Market Insights

Probing the Deep Blue for Green Resources

July 18, 2023 by Emily Newton

Could water be the newest source of raw materials for the renewable energy infrastructure?

Ironically, the world’s largest untapped resource might be available on tap. Scientists are examining new ways to utilize water as a source of raw materials, and it could be a game changer for the renewables industry. 


RephiLe water purification system laboratory

RephiLe water purification system laboratory. Image used courtesy of Unsplash

New Sources of Raw Materials

Transitioning to a green economy — especially at a time when supply chains are struggling — means mining materials to build more batteries, solar panels, magnets, and other components of a renewable energy infrastructure. 

However, traditional mining can damage ecosystems and pose human health risks. Finding new sources of raw materials is crucial for advancing renewable energy safely and cleanly. 

The Earth also has vastly more water than land. Because people don’t build or farm most of it, mining water for resources leaves more land available for human development.

Researchers from the U.S. Department of Energy’s Argonne National Laboratory published a paper in March 2023 detailing methods for extracting resources from water. The publication “Material Design Strategies for Recovery of Critical Resources from Water” explains that cobalt, lithium, nickel, platinum, cerium, and palladium are economically significant minerals often in short supply. 

The authors assert that acid mine drainage, groundwater, seawater, geothermal brines, municipal water, and even industrial wastewater serve as sources of critical resources. The oceans, in particular, offer vast quantities of materials because of their size. It’s just a matter of developing the technology to mine them. 

Aquifers and geothermal brines often contain lithium, a silvery metal highly prized for its role in battery production. With many people switching to electric cars, demand for the material has skyrocketed — experts project the world will need 2.1 million tons of lithium annually by 2030. But miners haven’t been able to keep up. 


Groundwater, seawater, municipal water, and industrial wastewater serve as sources of critical resources

Groundwater, seawater, municipal water, and industrial wastewater serve as sources of critical resources. Image used courtesy of Adobe Stock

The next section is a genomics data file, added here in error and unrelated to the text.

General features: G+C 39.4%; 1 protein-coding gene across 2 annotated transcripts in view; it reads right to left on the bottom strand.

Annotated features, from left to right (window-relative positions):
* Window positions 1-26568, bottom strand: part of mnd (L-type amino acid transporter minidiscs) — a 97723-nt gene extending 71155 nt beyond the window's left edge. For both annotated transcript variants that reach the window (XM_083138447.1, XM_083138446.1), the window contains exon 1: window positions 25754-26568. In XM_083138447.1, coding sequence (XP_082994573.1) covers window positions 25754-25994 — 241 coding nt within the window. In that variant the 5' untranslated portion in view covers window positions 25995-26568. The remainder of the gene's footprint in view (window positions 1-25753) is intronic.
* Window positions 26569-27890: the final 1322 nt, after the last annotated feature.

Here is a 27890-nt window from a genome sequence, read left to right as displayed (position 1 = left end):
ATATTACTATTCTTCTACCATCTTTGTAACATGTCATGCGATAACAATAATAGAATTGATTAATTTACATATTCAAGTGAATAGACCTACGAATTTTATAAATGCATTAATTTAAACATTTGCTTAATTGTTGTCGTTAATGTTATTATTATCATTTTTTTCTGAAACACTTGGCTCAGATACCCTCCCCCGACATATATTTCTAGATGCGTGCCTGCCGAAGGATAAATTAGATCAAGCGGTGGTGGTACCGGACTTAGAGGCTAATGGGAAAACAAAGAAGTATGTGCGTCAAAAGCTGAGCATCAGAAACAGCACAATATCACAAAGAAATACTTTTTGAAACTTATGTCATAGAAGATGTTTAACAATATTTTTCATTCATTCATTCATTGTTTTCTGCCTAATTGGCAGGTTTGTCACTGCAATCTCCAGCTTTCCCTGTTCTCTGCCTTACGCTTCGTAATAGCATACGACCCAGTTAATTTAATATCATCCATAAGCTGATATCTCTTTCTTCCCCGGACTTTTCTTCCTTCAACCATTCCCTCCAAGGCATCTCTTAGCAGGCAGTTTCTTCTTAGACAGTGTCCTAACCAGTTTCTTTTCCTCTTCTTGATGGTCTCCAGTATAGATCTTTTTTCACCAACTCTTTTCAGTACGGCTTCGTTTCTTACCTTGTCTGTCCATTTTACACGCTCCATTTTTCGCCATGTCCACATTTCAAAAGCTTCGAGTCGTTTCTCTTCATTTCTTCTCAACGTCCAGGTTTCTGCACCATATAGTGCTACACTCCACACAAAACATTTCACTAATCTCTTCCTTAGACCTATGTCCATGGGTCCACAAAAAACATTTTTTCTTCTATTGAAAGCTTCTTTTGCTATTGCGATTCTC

Extracting lithium from brine pits is already draining nearby communities in Chile and Argentina. Seawater could offer an alternative way to source the material without depleting the water people depend on. Extracting lithium from the ocean would require different technology than miners currently use in geothermal brines, but the techniques the researchers are exploring could make it possible from a technical and economic standpoint. 


Water Extraction Techniques

The scientists from the Argonne National Laboratory outlined several possible methods for retrieving minerals from water, including: 

1. Polymeric Membranes

Polymeric membranes — already widely used in separation industries — are one potential solution. Researchers must address the low mechanical stability, insufficient surface charge, confinement dimensions, wettability, and other undesirable metrics to make it viable for widespread use.

2. Nanomaterials

2D-material nanofiltration membranes looked promising for resource recovery from water. Researchers cited the technology’s mechanical strength, modifiable chemistry, tunable physical confinement dimension, and geometry as positive characteristics.

3. Biological Materials

Biomass from animals, plants, or biodegradable waste could act as sorbents for filtering resources out of water. The authors noted that biological material is abundant, simple to process, and breaks down in the environment. 

4. Electrodes

Applying a current to water forces ions to move toward specific electrode surfaces. By reducing cations and placing them on a cathode’s surface — or storing them on the electrode’s surface or crystal structure — and then releasing them in a small amount of clean water, scientists could recover materials from the water. 

5. Interfacial Solar Steam Generators (ISSGs)

ISSGs can simultaneously clean water and extract resources from it. They use a porous, photothermal material that converts sunlight to heat. The photothermal material floats on the water’s surface. As the ISSG forces water to evaporate, technicians can collect the evaporated water from a hydrophobic surface suspended above the device. 


A Promising Outlook

The Argonne National Laboratory is uniquely positioned to study the chemistry and process engineering needed to extract critical minerals from water. The lab’s recent publication offers hope for innovative solutions to one of the world’s biggest challenges — finding enough materials to go around.